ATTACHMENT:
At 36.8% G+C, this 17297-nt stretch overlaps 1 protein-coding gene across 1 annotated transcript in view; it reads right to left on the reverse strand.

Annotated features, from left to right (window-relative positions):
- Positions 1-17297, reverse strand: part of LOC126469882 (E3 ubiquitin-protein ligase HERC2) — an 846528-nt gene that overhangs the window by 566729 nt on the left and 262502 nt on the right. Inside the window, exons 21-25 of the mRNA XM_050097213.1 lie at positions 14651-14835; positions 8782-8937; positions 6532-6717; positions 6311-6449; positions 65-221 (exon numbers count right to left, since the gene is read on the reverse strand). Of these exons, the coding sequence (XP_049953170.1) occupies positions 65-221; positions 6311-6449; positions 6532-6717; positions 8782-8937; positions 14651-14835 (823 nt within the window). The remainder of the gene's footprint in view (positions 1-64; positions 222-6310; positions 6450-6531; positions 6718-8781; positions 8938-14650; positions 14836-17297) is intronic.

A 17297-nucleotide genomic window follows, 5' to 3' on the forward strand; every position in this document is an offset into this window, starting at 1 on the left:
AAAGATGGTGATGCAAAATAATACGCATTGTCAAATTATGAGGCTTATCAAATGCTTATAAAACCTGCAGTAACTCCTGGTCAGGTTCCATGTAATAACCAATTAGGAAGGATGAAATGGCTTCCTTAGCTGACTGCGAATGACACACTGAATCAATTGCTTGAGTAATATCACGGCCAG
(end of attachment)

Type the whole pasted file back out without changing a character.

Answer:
At 36.8% G+C, this 17297-nt stretch overlaps 1 protein-coding gene across 1 annotated transcript in view; it reads right to left on the reverse strand.

Annotated features, from left to right (window-relative positions):
- Positions 1-17297, reverse strand: part of LOC126469882 (E3 ubiquitin-protein ligase HERC2) — an 846528-nt gene that overhangs the window by 566729 nt on the left and 262502 nt on the right. Inside the window, exons 21-25 of the mRNA XM_050097213.1 lie at positions 14651-14835; positions 8782-8937; positions 6532-6717; positions 6311-6449; positions 65-221 (exon numbers count right to left, since the gene is read on the reverse strand). Of these exons, the coding sequence (XP_049953170.1) occupies positions 65-221; positions 6311-6449; positions 6532-6717; positions 8782-8937; positions 14651-14835 (823 nt within the window). The remainder of the gene's footprint in view (positions 1-64; positions 222-6310; positions 6450-6531; positions 6718-8781; positions 8938-14650; positions 14836-17297) is intronic.

A 17297-nucleotide genomic window follows, 5' to 3' on the forward strand; every position in this document is an offset into this window, starting at 1 on the left:
AAAGATGGTGATGCAAAATAATACGCATTGTCAAATTATGAGGCTTATCAAATGCTTATAAAACCTGCAGTAACTCCTGGTCAGGTTCCATGTAATAACCAATTAGGAAGGATGAAATGGCTTCCTTAGCTGACTGCGAATGACACACTGAATCAATTGCTTGAGTAATATCACGGCCAG